The Gender Wage Gap at Home and Abroad: Are We Making Progress? Why Does It Matter?

I am encouraged about the wealth of new research on the gender wage gap. There seem to be new studies published every few days on this important topic. What’s encouraging is that the spotlight is finally on this previously invisible problem. What’s not encouraging is that progress in closing the gender wage gap in the United States seems to be stalled. A recent article by Eric Morath in the Wall Street Journal reports that “the gender pay gap is widening again because men’s earnings are growing this year at twice the rate of women’s.”  Consequently, the earnings of full-time female workers in the United State dropped to 81.1 cents for every dollar a man earned in the third quarter of 2015 from 83.5 cents during the same period in 2014. This issue of a gender pay gap is not just an issue of fairness. A recent report published in The Economist cites McKinsey research showing that the world economy would be $28.4 trillion (or 26 percent) richer if more women participated in the workforce and were paid equitably. The GDP in the United States would rise by 5 percent with increased gender parity in the workforce, along with other benefits for men and organizations that I have written about in a previous article. Let’s keep the spotlight on the gender pay gap both at home and abroad. It is only by being aware of it and insisting on transparency that governments and organizations will be forced to focus on equalizing access and pay for women.   Image courtesy of stockimages at]]>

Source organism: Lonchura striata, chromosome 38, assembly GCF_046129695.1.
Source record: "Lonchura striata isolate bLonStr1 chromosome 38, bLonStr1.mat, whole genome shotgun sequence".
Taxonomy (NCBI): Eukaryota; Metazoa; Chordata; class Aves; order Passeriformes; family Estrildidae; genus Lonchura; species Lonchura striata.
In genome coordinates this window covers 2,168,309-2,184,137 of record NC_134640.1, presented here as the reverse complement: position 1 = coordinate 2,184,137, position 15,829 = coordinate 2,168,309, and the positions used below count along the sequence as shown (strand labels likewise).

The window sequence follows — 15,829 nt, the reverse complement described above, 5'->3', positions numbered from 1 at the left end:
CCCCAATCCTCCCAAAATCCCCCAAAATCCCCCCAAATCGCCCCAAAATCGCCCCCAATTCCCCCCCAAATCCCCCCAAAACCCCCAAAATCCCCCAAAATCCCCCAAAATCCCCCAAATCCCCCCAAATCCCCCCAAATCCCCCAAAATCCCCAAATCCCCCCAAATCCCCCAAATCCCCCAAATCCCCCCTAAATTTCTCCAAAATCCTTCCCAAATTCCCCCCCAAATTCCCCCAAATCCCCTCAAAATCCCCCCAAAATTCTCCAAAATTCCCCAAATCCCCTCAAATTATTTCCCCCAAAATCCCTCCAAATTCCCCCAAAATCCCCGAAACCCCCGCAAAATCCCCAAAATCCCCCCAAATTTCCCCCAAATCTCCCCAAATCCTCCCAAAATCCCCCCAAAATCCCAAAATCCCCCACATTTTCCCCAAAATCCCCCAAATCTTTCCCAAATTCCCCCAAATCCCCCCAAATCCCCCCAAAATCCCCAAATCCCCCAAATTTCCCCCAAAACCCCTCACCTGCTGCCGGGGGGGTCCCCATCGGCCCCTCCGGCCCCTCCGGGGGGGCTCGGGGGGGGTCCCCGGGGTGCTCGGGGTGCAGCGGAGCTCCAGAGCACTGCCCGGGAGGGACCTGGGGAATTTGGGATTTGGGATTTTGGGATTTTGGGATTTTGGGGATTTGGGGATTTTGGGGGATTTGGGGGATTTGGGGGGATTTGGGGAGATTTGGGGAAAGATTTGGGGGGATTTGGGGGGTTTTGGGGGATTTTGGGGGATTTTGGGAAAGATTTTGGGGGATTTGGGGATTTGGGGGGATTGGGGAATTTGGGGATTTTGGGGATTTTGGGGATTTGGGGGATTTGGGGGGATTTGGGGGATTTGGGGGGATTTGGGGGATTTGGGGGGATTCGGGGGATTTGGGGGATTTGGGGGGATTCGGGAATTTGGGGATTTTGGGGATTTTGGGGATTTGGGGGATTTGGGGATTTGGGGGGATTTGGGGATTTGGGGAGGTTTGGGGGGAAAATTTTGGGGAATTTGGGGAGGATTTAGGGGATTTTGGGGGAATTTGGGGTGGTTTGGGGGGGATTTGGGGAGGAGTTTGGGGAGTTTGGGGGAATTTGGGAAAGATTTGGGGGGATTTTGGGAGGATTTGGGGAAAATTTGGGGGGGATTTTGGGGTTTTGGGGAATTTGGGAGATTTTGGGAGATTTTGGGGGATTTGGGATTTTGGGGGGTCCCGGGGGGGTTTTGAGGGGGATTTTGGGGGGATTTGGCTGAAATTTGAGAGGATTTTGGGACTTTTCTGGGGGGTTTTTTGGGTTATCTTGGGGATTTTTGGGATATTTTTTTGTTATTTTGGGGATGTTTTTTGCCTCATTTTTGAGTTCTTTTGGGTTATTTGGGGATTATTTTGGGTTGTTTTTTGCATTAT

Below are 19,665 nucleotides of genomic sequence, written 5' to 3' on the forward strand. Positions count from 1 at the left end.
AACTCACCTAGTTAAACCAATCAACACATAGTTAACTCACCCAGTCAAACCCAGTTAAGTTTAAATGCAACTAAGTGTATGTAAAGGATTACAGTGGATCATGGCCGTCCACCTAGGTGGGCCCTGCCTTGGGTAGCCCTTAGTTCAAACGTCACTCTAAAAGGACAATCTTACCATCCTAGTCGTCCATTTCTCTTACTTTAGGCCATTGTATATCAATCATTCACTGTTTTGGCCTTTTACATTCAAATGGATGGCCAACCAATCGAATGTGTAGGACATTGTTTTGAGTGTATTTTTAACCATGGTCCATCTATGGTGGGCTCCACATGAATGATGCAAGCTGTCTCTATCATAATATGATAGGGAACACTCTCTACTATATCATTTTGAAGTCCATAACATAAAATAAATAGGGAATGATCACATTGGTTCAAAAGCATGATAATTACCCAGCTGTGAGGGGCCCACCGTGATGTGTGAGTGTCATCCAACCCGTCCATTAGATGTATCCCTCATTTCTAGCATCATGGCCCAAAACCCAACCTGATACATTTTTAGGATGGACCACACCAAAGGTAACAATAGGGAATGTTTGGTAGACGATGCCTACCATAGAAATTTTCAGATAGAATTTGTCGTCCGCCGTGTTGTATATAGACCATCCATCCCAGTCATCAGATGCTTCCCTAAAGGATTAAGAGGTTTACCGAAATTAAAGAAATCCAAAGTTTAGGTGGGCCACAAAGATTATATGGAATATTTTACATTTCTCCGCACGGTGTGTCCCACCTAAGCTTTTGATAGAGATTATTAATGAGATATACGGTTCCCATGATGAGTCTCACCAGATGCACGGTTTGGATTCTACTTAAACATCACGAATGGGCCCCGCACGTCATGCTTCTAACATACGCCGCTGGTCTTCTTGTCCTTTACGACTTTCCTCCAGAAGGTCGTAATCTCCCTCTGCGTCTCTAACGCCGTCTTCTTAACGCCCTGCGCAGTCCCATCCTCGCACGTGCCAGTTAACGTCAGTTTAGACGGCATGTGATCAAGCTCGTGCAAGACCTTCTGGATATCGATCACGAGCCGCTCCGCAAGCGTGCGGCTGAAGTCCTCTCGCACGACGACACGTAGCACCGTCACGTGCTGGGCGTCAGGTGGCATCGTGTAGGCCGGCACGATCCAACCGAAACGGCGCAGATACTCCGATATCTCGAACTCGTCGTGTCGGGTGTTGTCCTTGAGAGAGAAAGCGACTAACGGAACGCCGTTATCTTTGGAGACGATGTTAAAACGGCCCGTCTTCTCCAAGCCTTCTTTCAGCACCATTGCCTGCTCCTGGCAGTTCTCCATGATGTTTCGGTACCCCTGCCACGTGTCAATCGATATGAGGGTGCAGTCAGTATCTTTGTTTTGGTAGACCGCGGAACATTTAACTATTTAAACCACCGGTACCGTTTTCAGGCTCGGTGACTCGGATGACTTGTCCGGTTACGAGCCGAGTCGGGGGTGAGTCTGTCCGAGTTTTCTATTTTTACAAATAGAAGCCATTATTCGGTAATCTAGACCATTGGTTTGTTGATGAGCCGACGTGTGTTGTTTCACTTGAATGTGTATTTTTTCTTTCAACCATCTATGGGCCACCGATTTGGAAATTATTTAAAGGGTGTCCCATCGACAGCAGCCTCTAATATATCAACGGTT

Leave a Comment